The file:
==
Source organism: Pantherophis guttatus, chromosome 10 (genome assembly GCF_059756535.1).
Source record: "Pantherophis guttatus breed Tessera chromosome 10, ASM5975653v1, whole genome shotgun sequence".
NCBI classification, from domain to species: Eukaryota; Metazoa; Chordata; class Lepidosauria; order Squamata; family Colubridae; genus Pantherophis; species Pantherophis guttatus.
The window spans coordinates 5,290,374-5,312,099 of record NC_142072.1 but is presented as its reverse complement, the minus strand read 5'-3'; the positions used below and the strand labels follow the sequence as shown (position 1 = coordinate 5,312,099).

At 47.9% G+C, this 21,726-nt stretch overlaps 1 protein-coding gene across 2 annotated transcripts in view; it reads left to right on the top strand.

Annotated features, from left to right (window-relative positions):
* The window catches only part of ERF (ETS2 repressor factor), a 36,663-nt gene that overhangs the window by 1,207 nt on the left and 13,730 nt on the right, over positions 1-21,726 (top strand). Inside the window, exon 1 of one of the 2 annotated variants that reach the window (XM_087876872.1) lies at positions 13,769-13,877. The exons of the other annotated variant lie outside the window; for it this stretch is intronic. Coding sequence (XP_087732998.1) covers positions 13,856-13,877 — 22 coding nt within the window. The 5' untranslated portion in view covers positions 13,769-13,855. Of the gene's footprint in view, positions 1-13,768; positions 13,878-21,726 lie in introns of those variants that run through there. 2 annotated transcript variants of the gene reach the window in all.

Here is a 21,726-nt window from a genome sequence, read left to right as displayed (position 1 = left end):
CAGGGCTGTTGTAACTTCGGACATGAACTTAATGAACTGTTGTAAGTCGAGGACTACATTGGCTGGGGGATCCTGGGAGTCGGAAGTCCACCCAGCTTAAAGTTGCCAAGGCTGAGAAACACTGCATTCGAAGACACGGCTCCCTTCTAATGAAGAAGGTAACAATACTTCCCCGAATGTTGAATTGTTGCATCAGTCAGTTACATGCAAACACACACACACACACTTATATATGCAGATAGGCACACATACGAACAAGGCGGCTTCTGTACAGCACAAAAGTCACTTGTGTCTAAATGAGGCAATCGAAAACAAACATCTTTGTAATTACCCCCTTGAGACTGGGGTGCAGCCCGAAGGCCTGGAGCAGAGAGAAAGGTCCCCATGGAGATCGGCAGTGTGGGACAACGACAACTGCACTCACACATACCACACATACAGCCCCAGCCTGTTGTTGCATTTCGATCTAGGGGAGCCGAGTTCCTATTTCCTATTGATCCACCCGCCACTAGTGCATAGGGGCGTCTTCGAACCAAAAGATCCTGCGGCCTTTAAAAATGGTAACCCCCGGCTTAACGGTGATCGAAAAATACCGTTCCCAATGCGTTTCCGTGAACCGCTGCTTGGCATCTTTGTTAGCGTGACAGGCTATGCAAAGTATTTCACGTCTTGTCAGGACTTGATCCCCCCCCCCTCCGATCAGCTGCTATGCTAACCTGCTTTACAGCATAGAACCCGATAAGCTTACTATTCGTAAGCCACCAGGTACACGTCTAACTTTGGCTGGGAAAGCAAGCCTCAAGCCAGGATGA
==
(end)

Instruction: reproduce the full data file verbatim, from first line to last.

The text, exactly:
Source organism: Pantherophis guttatus, chromosome 10 (genome assembly GCF_059756535.1).
Source record: "Pantherophis guttatus breed Tessera chromosome 10, ASM5975653v1, whole genome shotgun sequence".
NCBI classification, from domain to species: Eukaryota; Metazoa; Chordata; class Lepidosauria; order Squamata; family Colubridae; genus Pantherophis; species Pantherophis guttatus.
The window spans coordinates 5,290,374-5,312,099 of record NC_142072.1 but is presented as its reverse complement, the minus strand read 5'-3'; the positions used below and the strand labels follow the sequence as shown (position 1 = coordinate 5,312,099).

At 47.9% G+C, this 21,726-nt stretch overlaps 1 protein-coding gene across 2 annotated transcripts in view; it reads left to right on the top strand.

Annotated features, from left to right (window-relative positions):
* The window catches only part of ERF (ETS2 repressor factor), a 36,663-nt gene that overhangs the window by 1,207 nt on the left and 13,730 nt on the right, over positions 1-21,726 (top strand). Inside the window, exon 1 of one of the 2 annotated variants that reach the window (XM_087876872.1) lies at positions 13,769-13,877. The exons of the other annotated variant lie outside the window; for it this stretch is intronic. Coding sequence (XP_087732998.1) covers positions 13,856-13,877 — 22 coding nt within the window. The 5' untranslated portion in view covers positions 13,769-13,855. Of the gene's footprint in view, positions 1-13,768; positions 13,878-21,726 lie in introns of those variants that run through there. 2 annotated transcript variants of the gene reach the window in all.

Here is a 21,726-nt window from a genome sequence, read left to right as displayed (position 1 = left end):
CAGGGCTGTTGTAACTTCGGACATGAACTTAATGAACTGTTGTAAGTCGAGGACTACATTGGCTGGGGGATCCTGGGAGTCGGAAGTCCACCCAGCTTAAAGTTGCCAAGGCTGAGAAACACTGCATTCGAAGACACGGCTCCCTTCTAATGAAGAAGGTAACAATACTTCCCCGAATGTTGAATTGTTGCATCAGTCAGTTACATGCAAACACACACACACACACTTATATATGCAGATAGGCACACATACGAACAAGGCGGCTTCTGTACAGCACAAAAGTCACTTGTGTCTAAATGAGGCAATCGAAAACAAACATCTTTGTAATTACCCCCTTGAGACTGGGGTGCAGCCCGAAGGCCTGGAGCAGAGAGAAAGGTCCCCATGGAGATCGGCAGTGTGGGACAACGACAACTGCACTCACACATACCACACATACAGCCCCAGCCTGTTGTTGCATTTCGATCTAGGGGAGCCGAGTTCCTATTTCCTATTGATCCACCCGCCACTAGTGCATAGGGGCGTCTTCGAACCAAAAGATCCTGCGGCCTTTAAAAATGGTAACCCCCGGCTTAACGGTGATCGAAAAATACCGTTCCCAATGCGTTTCCGTGAACCGCTGCTTGGCATCTTTGTTAGCGTGACAGGCTATGCAAAGTATTTCACGTCTTGTCAGGACTTGATCCCCCCCCCCTCCGATCAGCTGCTATGCTAACCTGCTTTACAGCATAGAACCCGATAAGCTTACTATTCGTAAGCCACCAGGTACACGTCTAACTTTGGCTGGGAAAGCAAGCCTCAAGCCAGGATGA